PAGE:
Introduction The UK National IBD Audit (now in its fourth cycle) has focused attention on quality of care for IBD patients and has lead to the generation of agreed national standards of care in the UK.
Aims/Background This project was performed to gather baseline information on the infrastructure for care of patients with IBD in Ireland using elements adapted from the UK National IBD Audit.
Method An invitation to participate in an electronic survey was distributed by post and e-mail to Consultant Gastroenterologists and ISG members in the Republic of Ireland. The survey was conducted by an independent market research organization.
Results n=13 responses were received; 4 responses from HSE hospitals, 4 responses from public voluntary hospitals, 5 responses from private centres. Only 4/13 (31%) of centres have an identified ward for the care of hospitalised patients with IBD. In 7/13 cases, the ratio of beds to lavatories for in-patients exceeds 3 (maximum 7 beds). All respondents rated the role of the IBD nurse as important or very important in the care of IBD patients. 11/13 reported somewhat or very limited access to magnetic resonance enterography (MRE) for small bowel imaging; 5/13 respondents reported out-patient waiting times exceeding 12 weeks for MRE. Most centres highlighted a lack of IBD nurses, IBD specialists and waiting times for diagnostic tests as important current barriers to optimal care for IBD patients.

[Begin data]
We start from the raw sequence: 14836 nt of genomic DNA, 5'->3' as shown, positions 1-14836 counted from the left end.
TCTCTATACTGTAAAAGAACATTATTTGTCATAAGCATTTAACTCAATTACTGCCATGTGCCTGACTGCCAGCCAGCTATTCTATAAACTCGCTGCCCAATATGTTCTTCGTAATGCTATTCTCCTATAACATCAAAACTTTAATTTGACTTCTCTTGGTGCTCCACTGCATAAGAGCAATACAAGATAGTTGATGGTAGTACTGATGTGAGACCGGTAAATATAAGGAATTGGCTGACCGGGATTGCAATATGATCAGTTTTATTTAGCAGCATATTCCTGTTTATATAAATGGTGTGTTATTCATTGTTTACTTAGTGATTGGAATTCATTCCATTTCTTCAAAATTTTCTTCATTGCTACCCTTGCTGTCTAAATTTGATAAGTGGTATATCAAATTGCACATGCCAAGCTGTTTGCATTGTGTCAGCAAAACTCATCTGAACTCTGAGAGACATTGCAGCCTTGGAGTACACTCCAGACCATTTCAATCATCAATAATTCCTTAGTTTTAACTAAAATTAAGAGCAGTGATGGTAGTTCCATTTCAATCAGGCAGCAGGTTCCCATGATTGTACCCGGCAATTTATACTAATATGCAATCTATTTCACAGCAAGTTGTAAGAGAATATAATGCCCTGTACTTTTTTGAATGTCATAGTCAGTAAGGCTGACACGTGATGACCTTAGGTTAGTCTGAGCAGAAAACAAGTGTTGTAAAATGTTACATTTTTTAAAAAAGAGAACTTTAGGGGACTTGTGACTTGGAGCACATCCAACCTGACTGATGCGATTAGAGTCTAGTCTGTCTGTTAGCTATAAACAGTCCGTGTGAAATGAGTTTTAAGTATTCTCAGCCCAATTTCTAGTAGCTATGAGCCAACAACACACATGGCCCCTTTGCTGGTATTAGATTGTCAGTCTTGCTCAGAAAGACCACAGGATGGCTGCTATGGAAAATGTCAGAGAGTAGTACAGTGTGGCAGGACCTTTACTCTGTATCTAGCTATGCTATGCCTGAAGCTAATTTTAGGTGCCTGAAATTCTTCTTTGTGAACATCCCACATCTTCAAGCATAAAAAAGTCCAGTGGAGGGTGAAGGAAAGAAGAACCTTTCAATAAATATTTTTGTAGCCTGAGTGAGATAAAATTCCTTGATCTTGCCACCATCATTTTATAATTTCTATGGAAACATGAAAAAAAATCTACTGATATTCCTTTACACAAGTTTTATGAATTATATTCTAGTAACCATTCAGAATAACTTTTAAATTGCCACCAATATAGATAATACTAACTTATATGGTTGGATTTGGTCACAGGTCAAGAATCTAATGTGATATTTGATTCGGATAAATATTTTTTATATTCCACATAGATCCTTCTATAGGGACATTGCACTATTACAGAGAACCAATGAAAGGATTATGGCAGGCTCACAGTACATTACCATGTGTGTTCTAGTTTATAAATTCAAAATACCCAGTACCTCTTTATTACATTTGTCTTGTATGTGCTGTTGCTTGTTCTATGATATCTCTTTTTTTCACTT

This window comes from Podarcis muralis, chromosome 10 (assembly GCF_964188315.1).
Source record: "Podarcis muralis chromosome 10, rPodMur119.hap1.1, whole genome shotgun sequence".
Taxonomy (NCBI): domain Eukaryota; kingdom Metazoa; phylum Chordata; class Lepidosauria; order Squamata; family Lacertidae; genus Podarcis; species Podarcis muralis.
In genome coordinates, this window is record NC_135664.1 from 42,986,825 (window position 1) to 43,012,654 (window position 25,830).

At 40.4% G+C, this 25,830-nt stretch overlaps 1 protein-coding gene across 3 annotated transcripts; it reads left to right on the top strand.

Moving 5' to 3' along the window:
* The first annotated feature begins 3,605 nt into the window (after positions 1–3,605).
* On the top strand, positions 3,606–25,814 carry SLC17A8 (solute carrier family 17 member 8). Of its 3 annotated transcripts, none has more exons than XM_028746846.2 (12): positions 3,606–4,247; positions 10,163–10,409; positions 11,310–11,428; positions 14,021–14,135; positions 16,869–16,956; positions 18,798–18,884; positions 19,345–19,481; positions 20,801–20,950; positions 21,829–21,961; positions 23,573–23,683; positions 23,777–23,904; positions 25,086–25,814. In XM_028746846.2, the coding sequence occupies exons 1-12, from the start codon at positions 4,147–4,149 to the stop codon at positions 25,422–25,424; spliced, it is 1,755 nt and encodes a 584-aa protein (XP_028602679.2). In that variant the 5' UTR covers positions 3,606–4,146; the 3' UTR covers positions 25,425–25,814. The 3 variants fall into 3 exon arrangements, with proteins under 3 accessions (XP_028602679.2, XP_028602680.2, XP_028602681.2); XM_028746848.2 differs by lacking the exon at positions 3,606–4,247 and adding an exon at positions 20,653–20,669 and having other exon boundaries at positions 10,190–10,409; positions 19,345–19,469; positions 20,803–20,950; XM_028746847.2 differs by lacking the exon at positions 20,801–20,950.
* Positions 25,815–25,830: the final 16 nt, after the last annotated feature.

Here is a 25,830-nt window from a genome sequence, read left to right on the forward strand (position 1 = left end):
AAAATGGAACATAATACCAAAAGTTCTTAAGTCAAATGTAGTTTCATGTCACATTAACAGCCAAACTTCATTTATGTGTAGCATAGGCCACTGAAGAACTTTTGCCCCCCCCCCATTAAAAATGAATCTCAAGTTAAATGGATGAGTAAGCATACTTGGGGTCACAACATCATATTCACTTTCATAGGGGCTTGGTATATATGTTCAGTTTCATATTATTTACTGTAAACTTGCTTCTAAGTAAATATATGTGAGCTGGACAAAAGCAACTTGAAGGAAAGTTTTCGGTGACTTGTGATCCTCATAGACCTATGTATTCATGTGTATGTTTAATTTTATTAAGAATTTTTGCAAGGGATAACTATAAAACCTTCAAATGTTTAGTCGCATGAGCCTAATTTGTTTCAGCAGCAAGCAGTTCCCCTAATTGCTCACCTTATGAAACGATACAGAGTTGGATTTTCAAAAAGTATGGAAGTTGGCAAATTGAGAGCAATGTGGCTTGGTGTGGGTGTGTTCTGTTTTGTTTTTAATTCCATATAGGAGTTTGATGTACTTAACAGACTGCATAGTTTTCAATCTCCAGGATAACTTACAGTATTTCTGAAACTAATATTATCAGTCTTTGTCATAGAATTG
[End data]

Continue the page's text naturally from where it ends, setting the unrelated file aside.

Conclusion Preliminary results of the first national survey of the infrastructure for care of IBD patients have highlighted important areas for improvement. The ratio of beds to lavatories on in-patient wards recommended by the UK National IBD standards is exceeded in most centres. There is poor access to MRE in many sites, leading to avoidable exposure to ionising radiation. The survey emphasises the importance of the IBD nurse specialist in patient care. The findings identify priority areas for improving the quality of care for IBD patients in the Republic of Ireland.